14. Morgan Stanley - rumours abound that some of the firm's new fixed income hires have disappointed and are likely to bag doughnuts this year-end, but the reality is that many will be on guarantees anyway. In other cases, however, Morgan Stanley will award doughnuts where poor performance merits it.
15. Credit Suisse - beefing up its payrolls this year seems to have been a hell of a gamble, especially as the firm has a relatively small appetite for risk which has adversely impacted revenue growth. The firm will not think twice about paying out doughnuts as it reviews its cost base.
16. Societe Generale - relatively large subprime writedowns and that $7bn rogue trading scandal gave SocGen the opportunity to circle the wagons around Paris and pull out of investment banking had it wanted to. But the French bank stayed the course, and the majority of staff are expected to get decent bonus payouts this year-end. Doughnuts are expected to be strictly restricted to non-French employees, mainly in support areas.
17. UBS Investment Bank - a difficult comp round approaches for UBS Investment Bank. On the one hand, the firm has been busy hiring throughout the year, and will want to demonstrate its continuing commitment to investment banking. On the other, the investment banking unit lost money in the third-quarter and revenues remain under pressure. Expect a Swiss solution, though, and there won't be too many doughnuts this year (meaning that although most staff will get something, many will feel shortchanged).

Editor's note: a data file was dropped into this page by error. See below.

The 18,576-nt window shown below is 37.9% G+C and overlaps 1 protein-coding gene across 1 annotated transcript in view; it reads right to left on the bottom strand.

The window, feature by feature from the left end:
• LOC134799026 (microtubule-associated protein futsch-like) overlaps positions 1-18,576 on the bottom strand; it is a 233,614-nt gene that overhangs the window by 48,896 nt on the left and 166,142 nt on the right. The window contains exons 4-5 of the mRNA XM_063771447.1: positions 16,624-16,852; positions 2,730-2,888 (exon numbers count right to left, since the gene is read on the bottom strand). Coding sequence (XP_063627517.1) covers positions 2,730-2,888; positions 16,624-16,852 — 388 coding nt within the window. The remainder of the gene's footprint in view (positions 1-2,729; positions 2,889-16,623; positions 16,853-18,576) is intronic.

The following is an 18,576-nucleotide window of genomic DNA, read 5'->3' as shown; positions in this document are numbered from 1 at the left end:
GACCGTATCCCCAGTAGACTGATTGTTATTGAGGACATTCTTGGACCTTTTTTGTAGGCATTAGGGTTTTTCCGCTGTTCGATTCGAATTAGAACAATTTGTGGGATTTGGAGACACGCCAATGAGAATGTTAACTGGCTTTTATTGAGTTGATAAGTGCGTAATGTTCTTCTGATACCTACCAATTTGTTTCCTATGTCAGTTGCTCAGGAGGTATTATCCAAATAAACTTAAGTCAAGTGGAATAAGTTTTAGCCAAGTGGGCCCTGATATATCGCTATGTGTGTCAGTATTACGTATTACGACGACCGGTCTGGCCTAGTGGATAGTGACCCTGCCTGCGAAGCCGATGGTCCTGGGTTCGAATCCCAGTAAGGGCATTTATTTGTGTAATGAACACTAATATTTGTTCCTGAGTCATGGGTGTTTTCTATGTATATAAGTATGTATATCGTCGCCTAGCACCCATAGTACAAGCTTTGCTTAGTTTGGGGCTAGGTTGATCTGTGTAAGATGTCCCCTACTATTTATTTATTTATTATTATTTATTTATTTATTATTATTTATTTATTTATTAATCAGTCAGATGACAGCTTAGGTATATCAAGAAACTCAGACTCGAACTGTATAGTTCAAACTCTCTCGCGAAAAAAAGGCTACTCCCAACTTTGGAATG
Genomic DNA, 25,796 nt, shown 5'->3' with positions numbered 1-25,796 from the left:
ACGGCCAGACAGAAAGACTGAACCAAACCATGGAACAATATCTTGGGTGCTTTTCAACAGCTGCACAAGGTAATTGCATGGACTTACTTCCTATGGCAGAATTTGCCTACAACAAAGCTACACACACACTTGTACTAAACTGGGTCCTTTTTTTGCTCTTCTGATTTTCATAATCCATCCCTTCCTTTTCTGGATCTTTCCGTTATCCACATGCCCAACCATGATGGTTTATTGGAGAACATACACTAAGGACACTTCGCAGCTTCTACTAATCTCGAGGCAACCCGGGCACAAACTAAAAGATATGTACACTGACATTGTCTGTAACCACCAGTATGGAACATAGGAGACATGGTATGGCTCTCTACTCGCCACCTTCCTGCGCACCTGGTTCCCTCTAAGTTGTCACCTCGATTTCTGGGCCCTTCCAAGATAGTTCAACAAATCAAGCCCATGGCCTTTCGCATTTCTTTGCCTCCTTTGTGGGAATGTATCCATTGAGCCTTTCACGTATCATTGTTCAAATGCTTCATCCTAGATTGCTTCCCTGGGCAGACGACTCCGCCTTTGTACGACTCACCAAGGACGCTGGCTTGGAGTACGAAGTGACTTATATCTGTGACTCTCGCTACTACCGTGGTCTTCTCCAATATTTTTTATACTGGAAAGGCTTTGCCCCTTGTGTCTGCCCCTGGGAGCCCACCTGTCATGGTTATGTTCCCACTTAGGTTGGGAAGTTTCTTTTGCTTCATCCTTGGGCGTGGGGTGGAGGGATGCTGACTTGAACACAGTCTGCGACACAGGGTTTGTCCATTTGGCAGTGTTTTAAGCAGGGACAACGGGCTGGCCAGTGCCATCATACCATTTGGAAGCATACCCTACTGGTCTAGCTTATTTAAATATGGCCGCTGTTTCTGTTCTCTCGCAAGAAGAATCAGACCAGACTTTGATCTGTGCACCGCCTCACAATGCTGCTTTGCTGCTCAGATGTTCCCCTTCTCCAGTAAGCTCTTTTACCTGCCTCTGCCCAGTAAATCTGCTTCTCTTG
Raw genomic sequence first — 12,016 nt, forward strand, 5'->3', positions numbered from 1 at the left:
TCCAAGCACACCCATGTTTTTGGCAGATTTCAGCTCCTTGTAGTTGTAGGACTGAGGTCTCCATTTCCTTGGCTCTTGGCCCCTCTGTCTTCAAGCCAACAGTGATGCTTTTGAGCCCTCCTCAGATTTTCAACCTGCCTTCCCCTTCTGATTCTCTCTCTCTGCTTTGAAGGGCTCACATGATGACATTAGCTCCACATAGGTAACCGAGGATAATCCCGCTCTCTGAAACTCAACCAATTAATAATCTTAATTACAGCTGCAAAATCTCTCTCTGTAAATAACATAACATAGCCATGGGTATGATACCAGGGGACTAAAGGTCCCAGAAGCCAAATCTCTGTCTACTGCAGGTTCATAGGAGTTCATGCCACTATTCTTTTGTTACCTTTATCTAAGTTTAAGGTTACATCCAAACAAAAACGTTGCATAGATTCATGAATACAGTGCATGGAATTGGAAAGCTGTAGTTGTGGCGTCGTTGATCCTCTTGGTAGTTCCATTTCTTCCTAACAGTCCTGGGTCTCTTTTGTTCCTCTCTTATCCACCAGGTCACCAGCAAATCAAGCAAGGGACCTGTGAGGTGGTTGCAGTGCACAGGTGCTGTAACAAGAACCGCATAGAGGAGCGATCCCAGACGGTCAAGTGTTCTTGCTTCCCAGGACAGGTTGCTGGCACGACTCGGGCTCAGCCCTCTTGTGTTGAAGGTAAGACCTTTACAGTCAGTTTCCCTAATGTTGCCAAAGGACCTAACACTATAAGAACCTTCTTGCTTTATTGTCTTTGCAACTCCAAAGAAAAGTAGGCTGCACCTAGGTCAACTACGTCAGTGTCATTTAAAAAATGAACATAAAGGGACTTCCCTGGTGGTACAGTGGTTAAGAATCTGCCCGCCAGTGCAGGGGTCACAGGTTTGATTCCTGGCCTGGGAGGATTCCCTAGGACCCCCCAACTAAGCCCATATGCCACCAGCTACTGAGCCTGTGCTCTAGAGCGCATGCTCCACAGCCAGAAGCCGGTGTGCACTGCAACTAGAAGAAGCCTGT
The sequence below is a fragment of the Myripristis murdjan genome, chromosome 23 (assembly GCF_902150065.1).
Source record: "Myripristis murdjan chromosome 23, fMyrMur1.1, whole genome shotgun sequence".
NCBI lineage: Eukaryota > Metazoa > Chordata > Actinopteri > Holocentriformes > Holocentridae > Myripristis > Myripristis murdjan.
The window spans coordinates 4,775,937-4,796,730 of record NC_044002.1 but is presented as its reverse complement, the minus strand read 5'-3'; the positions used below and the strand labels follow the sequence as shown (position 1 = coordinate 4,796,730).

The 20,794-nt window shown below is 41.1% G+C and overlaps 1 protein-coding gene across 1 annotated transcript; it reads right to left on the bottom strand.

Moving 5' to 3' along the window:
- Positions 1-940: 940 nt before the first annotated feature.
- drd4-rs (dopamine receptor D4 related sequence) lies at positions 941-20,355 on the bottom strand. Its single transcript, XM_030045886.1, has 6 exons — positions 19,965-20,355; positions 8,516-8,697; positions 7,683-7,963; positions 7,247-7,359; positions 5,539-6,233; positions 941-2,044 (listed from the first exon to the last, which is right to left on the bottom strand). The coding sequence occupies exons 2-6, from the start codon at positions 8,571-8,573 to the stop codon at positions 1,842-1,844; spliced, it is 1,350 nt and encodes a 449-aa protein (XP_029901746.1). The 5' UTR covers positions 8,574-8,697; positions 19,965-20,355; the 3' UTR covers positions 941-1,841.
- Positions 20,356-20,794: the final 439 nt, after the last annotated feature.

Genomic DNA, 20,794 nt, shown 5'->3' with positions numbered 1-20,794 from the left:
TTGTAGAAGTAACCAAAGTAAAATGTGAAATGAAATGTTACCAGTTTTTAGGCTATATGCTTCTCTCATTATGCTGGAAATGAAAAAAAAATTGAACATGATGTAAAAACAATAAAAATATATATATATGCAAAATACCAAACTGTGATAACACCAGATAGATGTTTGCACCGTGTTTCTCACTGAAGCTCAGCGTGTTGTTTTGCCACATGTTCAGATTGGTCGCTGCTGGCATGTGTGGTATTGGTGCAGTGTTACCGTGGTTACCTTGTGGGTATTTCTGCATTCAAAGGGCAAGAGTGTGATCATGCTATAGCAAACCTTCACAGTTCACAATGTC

18. Citi - like UBS Investment Bank, Citi has been rebuilding its investment banking business this year and will be keen to still be perceived as a player. Never the best bonus payer, Citi staff will fear the worst after a challenging year. They could, however, end up being pleasantly surprised.
19. JPMorgan - no firm with Jamie Dimon ultimately in charge will be huge bonus payers, but JPMorgan's ability to manage its cost base (and its knack of recruiting decent staff) will mean that doughnuts will be few and far between. Support staff, however, may discover that their awards aren't overly generous.
20. RBC Capital Markets - RBC's investment banking unit continues to do well, and doughnuts will only rarely feature.
21. Rothschild - the firm plays to its strengths and only hires top talent. Doughnuts are unusual.
22. Lazard - like its close rival Rothschild, Lazard only plays where it stands a good chance of winning and only hires winners. Potential doughnut recipients are usually weeded out long before year-end.
23. Deutsche Bank - although not the big bonus bank it once was, Deutsche has got its bonus mojo back of late. Although there will remain huge disparities between the have and the have-nots, doughnuts are thought likely to be relatively few and far between.
24. Jefferies & Co - the firm has been busy increasing headcount this year, and the mood remains positive. Many staff feel that Jefferies is on the verge of the big time, and management won't want to spoil the positive mood by shortchanging employees at year-end. A doughnut bonus will mean it's time to move on.
25. Barclays Capital - expert at getting shot of poor performers before year-end, the firm will equally ignore pressure from the UK government to exercise bonus restraint. Although revenues have been more difficult to come by this year, BarCap staff can look forward to decent payouts and there won't be too many doughnuts in the Diamond Kingdom this year-end.
26. Goldman Sachs - if you are still at the firm come bonus payout time, you'll get paid out. The weak will have already been weeded out with ruthless efficiency.